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I was attacked...


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by BEES! <_<


I was making a friendly visit to a local cache while scoping out a potential new hide. The cache was there and in great shape (w/new container). As I grabbed the cache, I saw a bright streak of lightning in the sky followed by a LOUD clap of thunder a few seconds later.


I decided to high-tail it outta' there (lots of very tall trees all around). Big raindrops were falling. As I dashed thru the underbrush I felt that familiar burning/electric sensation all over the back of my legs (wearing shorts). Ughhh, BEES!. Lots of them (small honeybee variety)!!


I made my way very quickly to the path/clearing where I ditched my mtn bike, brushing more than a dozen bees from my shirt, shorts, arms and legs. I was collecting more and more bites. I attempted to jump onto my bike as quickly as possible, but managed to catch my calf on the front sprocket (a nice boo-boo, w/blood dribbling down my leg :o).


I finally got my bike up and moving, swatting bees all the while. I darted down the path as fast as I could go (rain was still falling, so now I had mud to deal with). I could feel bees in my hair. Arrhhh!! There were even bees in my hiking BOOTS biting my ankles.


It was only about a .5 mi ride to my Jeep, but when I arrived BEES were still flying around me. These must have been passengers, unless bees can fly that fast. I swatted and killed the 3-4 bees outside my Jeep as I hung my bike on the rack. I jumped into my Jeep quickly, hoping to leave any more of my new friends behind.


On the ride home I noticed I had a few more hidden friends. A few bees were under my shorts, and a couple under my T-shirt, adding a few more bites. I squished the ones I could (swerving just a bit as I did), but sent one flying inside my Jeep (windows closed due to heavy rain). I finally squished that last one and continued home. Ugh, that sucked.


I was waiting for signs of anaphylactic shock :blink: as I drove the 5-6 miles home. Welts were rising on my arms and legs, but no big reaction, yet. The bites on my ankles seem to hurt the most, almost as much as the new pattern of stab wounds on my calf from my bike's sprocket.


When I got home, I popped off my boots and dumped out 4 bees (still squirming) and then inspected my body for more bees and to assess the damage (bee stings and boo-boos). I washed the chain grease and blood from the sprocket imprint on my leg and added antiseptic ointment. The bee stings were calming down.


That was a fun adventure!


Almost as fun as when I noticed I STEPPED on my GPS, shattering the screen just 1 hour earlier.


I should have stayed in bed??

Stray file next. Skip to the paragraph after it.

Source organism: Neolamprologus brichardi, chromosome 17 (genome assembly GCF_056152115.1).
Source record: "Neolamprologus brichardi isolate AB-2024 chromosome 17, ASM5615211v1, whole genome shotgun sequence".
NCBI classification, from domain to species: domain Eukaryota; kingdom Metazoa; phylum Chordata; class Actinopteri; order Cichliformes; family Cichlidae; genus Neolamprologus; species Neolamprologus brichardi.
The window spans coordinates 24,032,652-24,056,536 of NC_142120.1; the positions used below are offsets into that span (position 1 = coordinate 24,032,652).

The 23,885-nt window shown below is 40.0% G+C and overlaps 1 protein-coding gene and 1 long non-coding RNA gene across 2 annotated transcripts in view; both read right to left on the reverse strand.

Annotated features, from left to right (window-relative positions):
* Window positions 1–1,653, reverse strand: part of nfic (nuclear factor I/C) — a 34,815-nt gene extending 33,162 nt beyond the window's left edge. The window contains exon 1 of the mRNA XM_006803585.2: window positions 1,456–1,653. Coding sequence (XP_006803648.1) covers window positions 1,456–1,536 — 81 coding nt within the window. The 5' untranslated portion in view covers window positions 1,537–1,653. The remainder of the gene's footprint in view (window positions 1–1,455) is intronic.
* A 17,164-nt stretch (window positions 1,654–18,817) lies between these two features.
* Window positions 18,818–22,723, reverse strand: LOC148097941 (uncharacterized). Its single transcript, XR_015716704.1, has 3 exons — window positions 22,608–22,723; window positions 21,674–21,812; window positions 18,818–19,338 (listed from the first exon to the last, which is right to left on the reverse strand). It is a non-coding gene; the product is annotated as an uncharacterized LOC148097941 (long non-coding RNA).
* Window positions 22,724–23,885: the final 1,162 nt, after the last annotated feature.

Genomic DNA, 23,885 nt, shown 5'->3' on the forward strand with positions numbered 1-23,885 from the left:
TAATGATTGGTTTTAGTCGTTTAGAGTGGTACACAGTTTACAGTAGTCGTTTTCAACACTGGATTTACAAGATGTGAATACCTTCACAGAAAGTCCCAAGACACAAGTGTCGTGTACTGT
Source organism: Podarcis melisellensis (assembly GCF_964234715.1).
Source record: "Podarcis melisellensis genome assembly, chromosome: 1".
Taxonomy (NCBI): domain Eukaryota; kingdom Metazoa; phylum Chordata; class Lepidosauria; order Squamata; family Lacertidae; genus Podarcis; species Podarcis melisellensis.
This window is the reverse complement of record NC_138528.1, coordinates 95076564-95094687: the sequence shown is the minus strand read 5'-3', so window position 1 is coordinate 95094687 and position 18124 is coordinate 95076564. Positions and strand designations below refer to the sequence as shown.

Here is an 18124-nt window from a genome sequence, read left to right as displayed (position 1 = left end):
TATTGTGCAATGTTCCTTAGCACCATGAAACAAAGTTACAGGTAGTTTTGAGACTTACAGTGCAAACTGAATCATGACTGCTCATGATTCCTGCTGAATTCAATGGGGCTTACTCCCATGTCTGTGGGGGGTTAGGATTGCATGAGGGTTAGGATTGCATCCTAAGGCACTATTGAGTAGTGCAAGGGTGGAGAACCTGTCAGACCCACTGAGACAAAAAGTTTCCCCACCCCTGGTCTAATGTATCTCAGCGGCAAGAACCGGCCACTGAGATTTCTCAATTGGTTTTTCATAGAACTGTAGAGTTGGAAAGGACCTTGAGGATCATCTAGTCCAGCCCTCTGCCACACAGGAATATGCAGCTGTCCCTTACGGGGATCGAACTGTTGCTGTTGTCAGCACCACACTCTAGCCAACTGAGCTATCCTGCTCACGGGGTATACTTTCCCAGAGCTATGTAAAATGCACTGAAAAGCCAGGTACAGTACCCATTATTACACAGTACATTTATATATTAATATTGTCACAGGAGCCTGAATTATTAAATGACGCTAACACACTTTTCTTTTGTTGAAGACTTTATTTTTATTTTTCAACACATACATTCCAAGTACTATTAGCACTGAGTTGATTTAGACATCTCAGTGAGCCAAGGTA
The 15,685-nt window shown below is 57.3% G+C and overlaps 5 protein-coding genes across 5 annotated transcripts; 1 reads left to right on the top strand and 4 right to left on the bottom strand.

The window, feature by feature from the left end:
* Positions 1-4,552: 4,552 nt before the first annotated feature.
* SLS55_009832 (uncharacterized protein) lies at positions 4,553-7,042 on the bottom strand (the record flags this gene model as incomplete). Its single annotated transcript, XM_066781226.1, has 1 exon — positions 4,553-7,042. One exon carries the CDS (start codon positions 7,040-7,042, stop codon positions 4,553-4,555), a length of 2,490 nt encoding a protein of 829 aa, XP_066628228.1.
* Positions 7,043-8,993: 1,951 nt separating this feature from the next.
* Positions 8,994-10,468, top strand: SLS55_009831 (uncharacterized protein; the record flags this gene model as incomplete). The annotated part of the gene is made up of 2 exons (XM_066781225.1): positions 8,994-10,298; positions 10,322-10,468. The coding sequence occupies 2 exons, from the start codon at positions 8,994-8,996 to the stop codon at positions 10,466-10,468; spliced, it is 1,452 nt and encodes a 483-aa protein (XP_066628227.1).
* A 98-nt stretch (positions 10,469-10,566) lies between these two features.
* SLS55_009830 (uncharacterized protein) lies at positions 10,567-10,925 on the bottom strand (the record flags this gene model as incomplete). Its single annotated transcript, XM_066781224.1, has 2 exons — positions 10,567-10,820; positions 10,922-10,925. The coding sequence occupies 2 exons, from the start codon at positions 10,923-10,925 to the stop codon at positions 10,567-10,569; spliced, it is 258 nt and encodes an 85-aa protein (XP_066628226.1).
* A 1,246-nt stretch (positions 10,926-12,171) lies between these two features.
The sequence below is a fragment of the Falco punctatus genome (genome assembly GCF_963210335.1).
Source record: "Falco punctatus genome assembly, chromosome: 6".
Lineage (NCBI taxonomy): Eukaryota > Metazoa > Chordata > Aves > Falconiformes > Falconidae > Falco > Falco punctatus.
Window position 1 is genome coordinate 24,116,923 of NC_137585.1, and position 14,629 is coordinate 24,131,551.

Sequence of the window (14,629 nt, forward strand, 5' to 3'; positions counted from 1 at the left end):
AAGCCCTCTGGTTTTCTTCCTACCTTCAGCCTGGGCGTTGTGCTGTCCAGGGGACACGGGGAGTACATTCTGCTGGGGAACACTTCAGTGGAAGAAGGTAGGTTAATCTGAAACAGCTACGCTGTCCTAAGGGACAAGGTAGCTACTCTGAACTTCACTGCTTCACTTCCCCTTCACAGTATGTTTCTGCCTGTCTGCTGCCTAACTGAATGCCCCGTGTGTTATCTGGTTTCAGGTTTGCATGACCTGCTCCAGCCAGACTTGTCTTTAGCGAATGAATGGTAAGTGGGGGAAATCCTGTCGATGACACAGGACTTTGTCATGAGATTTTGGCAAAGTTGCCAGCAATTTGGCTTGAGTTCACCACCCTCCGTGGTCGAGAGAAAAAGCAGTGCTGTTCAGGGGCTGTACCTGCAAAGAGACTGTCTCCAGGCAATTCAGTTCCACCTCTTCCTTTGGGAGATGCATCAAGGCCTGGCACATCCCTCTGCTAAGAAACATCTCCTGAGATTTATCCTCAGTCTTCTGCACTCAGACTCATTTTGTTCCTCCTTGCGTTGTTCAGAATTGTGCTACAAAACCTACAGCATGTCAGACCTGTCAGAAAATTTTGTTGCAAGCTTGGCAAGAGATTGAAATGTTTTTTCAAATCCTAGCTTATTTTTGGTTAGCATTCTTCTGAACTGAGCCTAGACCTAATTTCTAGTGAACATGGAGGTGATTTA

Note: I will make a note for that cache to mention the nasty bees in the vicinity.

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Take a dose of benadryl, just in case. Just don't drink any hootch with it...


On my honeymoon, hubby and I were canoeing on the Rio Grande River in Big Bend State Park. Long storey short, got stung by an africanized bee in the outhouse and chased by a swarm... luckily, got far enough away. Hubbys uncle (an EMT) was conoeing with us, had to strip down a bit to get the stinger out. He gave me benadryl as we were far away from a hospital and didn't want to have any allergic reaction thing. Then, we went out to eat in a nice for us kinda place. What the heck, it was my honeymoon, so ordered a margarita... They had to explain to the waitress why I passed out at the table. We were going to camp that night... hubby found a hotel instead. Makes for a great memory!


One thing for sure, you won't forget that cache! :ph34r:

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Myself and Deut31-8 had our families out caching with us last summer. The kids were having fun and had found the cache while Deut31-8 and I talked. My daughter started screaming, then Deut's kids started screaming. So I made a dash over there to find the kids being swarmed by bees (they had placed the cache on top of a hole in the ground where the bees were nesting). Deut and I got the kids out there and the wives started treating them (I carry a first aid on all our caching trips). Deut ran back to the car for ice, I being the dedicated cacher went back and recovered the cache, signed the log, and placed the cache back. Luckily none of the kids had a bad reaction to the stings, but to be on the safe side gave them the old Benadryl. Needless to say that brought our caching for the day to an end.

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Interesting link to the Bee venom thing. My lower back was very stiff this morning (lots of biking & walking yesterday), my bee stings didn;t help me much there :ph34r:


The welts have subsided overnight. Mainly just itchy patches now.


The more painful part is still the pattern of puncture wounds on my calf from my bike's sprocket. I think there may still be chain grease in there. The area looks pretty red this morning, so I may have a small infection brewing. Ugh!


It's a beautiful cool sunny day around here today, and I am home without a functioning GPS. I've seen a few bookmarks out ther for caches not requiring a GPS. Maybe I'll go chase a couple of those.

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by BEES! [scary story snipped]